1 John 4:7-21 is a remarkable section of scripture in that in its 14 verses the apostle John uses the word “love” 12 times. Nowhere else will we find such a rich discussion of the word that so perfectly expresses the heart and soul of God’s redemptive involvement in our world. Let’s listen as God speaks to us through his first century mouthpiece, the “beloved disciple” John.
Believers are to love one another because love is from God (v. 7). Since love has its origin in God it follows that all who belong to him should reflect this essential characteristic. Those who fail to show this quality obviously do not know God (v. 8) because God is love. It is simply impossible to have a personal relationship to the One who is love and not reflect it in one’s daily life. We know that God is love because he revealed this attribute by sending his only Son into our world (v. 9) so we could have eternal life. Real love is not defined by our love for God but by his love for us (v. 10). Christ entered our world and died for our sins, thus giving us the ultimate definition of what it means to love. Love has an obligation: since God loved us to that degree we are to express that same kind of other-centered concern (read “love”) for our brothers and sisters in the faith (v. 11).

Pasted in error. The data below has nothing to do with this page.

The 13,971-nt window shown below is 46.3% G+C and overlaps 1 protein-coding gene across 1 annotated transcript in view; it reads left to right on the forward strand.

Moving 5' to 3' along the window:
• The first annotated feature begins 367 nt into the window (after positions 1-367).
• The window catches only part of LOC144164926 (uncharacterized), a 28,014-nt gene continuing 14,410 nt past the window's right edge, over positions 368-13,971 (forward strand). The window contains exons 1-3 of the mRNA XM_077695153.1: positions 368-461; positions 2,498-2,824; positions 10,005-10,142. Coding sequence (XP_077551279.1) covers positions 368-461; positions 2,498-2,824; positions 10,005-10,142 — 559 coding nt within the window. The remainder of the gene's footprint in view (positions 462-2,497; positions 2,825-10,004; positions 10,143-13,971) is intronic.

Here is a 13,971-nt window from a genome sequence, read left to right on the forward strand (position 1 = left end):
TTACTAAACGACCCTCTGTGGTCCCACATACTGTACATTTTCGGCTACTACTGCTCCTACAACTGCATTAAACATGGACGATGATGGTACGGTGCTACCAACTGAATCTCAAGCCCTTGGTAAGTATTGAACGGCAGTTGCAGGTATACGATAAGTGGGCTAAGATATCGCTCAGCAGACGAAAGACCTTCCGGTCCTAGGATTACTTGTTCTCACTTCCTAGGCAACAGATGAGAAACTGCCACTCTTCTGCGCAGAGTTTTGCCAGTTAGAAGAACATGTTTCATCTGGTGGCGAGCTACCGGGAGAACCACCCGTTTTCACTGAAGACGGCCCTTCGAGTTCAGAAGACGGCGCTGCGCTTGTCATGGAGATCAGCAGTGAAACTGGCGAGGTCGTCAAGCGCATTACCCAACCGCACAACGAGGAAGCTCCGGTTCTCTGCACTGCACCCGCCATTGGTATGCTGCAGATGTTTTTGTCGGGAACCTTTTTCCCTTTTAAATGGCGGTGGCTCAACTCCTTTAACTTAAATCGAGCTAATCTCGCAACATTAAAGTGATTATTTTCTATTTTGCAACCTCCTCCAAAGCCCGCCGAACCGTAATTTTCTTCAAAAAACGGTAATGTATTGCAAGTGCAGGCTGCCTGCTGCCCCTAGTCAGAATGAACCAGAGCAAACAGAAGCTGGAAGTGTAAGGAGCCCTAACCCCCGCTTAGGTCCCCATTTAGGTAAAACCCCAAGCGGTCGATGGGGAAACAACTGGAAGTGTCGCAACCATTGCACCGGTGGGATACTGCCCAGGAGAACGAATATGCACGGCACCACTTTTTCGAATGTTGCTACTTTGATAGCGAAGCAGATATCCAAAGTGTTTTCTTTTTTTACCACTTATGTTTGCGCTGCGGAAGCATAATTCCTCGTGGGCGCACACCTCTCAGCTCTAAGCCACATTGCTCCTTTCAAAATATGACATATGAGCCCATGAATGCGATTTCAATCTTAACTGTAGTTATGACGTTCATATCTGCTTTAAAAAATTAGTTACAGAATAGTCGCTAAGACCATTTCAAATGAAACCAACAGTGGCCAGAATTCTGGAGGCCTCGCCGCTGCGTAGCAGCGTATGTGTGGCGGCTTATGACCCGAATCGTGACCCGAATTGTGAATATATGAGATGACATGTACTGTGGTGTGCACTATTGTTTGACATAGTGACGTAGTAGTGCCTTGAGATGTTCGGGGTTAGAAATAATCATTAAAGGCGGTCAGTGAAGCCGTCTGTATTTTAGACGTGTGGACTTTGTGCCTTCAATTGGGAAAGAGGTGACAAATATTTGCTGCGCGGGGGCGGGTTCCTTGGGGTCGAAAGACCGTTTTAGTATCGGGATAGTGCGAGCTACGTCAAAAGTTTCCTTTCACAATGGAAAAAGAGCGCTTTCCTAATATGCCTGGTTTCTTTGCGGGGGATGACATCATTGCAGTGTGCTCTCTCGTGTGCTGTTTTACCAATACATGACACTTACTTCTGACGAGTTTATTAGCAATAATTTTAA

While no one has ever seen God, it is true that in our love for one another we experience His presence (v. 12). We have experienced God’s love for us and know that as we continue a life of love we are in union with Him (16). As we live out our life of love it will reach its final goal on the day of judgment, and on that day we will have the confidence that love supplies (v. 17). Perfect love rules out fear, and if a person does fear it reveals that love has not yet reached its goal in that life (v. 18). We can love, that is true, but what makes it possible is God’s prior love for us (v. 18). So let us love because God is the One who loves us (v. 19). However, keep in mind that if you say you love God but hate your fellow believer you are a liar (v. 20). If you can’t love your brother whom you have seen how could you ever love God whom you have not seen? We have been given a commandment and that is that if we love God must also love our fellow Christian (v. 21).
And there you have a complete presentation of the origin, the power, and the result of genuine love. God is love. We know what love truly is as we learn more and more about God. And central to that is the fact that love is as verb. It is something God did. He came in the person of Christ and died for our sins. His love is the motivating factor as well as the source of power that leads us to love not only God, but our fellow believers for whom he made the ultimate sacrifice. Say it with me, “God is love!”